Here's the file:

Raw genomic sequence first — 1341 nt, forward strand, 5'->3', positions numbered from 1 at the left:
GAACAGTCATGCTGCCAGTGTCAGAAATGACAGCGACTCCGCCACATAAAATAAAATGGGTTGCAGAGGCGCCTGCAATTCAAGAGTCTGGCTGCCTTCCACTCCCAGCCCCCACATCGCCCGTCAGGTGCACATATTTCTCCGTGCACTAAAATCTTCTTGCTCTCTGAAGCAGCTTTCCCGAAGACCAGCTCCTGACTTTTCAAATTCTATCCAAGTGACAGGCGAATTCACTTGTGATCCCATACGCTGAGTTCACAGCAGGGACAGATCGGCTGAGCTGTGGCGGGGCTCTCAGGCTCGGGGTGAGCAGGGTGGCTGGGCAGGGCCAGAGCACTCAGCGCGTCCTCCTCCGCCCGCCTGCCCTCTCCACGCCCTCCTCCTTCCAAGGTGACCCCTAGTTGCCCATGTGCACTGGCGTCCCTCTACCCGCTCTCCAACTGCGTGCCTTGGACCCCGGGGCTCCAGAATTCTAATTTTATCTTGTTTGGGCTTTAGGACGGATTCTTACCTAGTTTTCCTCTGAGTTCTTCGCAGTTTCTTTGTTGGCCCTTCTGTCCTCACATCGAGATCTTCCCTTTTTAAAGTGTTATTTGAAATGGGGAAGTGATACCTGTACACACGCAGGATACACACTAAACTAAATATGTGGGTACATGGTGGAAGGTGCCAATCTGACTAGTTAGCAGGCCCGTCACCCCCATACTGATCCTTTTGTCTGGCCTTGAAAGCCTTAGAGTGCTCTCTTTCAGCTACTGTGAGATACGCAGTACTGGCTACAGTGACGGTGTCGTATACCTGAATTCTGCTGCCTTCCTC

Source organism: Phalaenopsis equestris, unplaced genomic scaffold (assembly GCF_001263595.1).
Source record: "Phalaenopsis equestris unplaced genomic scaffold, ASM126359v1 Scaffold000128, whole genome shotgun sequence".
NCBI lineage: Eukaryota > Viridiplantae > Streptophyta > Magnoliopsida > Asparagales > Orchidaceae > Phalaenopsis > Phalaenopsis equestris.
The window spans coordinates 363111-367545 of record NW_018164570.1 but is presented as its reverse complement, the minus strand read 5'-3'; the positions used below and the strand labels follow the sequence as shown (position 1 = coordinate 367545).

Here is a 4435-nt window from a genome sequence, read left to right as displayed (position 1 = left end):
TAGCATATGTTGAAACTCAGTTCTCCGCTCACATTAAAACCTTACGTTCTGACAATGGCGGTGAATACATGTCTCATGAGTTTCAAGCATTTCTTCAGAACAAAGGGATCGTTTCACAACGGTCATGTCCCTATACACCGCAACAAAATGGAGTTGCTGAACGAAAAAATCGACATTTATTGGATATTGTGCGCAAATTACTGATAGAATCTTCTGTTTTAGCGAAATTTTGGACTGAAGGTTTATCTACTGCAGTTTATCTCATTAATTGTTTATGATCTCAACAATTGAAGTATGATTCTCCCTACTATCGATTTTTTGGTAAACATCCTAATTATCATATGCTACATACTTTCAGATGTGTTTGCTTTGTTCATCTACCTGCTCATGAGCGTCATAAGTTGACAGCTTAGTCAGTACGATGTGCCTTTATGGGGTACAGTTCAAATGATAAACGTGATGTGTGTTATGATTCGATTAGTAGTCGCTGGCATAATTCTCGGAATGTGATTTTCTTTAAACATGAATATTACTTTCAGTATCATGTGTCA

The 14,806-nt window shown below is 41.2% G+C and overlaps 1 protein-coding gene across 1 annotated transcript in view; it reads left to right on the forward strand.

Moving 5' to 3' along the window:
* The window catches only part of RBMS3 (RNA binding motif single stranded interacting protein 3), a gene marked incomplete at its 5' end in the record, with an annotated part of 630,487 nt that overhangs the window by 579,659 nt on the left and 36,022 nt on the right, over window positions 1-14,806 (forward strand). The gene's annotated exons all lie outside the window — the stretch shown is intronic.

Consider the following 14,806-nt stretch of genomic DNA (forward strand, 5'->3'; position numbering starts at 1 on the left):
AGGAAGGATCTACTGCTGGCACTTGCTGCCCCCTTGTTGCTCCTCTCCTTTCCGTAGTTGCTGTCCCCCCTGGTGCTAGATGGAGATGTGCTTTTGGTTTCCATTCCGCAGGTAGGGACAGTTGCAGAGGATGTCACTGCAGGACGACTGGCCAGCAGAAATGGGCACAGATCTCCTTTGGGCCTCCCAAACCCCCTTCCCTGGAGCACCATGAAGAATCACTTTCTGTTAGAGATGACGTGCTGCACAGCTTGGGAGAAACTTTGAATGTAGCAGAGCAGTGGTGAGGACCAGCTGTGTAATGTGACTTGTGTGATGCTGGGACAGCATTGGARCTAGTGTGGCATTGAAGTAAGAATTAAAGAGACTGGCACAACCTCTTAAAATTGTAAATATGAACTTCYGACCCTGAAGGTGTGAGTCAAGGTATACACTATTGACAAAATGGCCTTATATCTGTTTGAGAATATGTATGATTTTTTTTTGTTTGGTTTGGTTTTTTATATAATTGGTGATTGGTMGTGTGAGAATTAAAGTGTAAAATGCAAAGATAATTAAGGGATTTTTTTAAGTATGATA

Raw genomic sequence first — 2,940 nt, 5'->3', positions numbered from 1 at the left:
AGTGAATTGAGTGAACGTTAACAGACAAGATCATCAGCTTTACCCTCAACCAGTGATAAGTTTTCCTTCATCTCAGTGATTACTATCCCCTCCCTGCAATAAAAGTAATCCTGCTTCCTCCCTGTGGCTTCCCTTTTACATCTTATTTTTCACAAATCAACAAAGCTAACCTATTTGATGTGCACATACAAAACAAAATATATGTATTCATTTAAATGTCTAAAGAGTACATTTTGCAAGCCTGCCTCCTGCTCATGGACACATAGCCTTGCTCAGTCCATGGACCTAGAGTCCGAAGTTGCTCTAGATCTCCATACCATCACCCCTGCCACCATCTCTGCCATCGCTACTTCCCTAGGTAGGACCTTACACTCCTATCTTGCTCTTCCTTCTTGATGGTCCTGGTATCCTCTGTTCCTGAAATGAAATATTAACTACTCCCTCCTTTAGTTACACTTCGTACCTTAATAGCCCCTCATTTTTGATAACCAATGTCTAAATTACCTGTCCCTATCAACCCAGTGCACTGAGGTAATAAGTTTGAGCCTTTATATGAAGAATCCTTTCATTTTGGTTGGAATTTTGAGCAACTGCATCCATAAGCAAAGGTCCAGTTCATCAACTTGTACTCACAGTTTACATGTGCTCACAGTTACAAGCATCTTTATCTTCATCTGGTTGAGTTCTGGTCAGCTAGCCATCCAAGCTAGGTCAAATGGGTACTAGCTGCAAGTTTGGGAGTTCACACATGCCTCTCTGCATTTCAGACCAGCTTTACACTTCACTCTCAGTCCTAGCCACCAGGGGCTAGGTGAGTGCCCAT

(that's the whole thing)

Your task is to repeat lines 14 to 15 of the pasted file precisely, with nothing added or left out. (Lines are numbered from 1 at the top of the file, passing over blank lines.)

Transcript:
Raw genomic sequence first — 2,940 nt, 5'->3', positions numbered from 1 at the left:
AGTGAATTGAGTGAACGTTAACAGACAAGATCATCAGCTTTACCCTCAACCAGTGATAAGTTTTCCTTCATCTCAGTGATTACTATCCCCTCCCTGCAATAAAAGTAATCCTGCTTCCTCCCTGTGGCTTCCCTTTTACATCTTATTTTTCACAAATCAACAAAGCTAACCTATTTGATGTGCACATACAAAACAAAATATATGTATTCATTTAAATGTCTAAAGAGTACATTTTGCAAGCCTGCCTCCTGCTCATGGACACATAGCCTTGCTCAGTCCATGGACCTAGAGTCCGAAGTTGCTCTAGATCTCCATACCATCACCCCTGCCACCATCTCTGCCATCGCTACTTCCCTAGGTAGGACCTTACACTCCTATCTTGCTCTTCCTTCTTGATGGTCCTGGTATCCTCTGTTCCTGAAATGAAATATTAACTACTCCCTCCTTTAGTTACACTTCGTACCTTAATAGCCCCTCATTTTTGATAACCAATGTCTAAATTACCTGTCCCTATCAACCCAGTGCACTGAGGTAATAAGTTTGAGCCTTTATATGAAGAATCCTTTCATTTTGGTTGGAATTTTGAGCAACTGCATCCATAAGCAAAGGTCCAGTTCATCAACTTGTACTCACAGTTTACATGTGCTCACAGTTACAAGCATCTTTATCTTCATCTGGTTGAGTTCTGGTCAGCTAGCCATCCAAGCTAGGTCAAATGGGTACTAGCTGCAAGTTTGGGAGTTCACACATGCCTCTCTGCATTTCAGACCAGCTTTACACTTCACTCTCAGTCCTAGCCACCAGGGGCTAGGTGAGTGCCCAT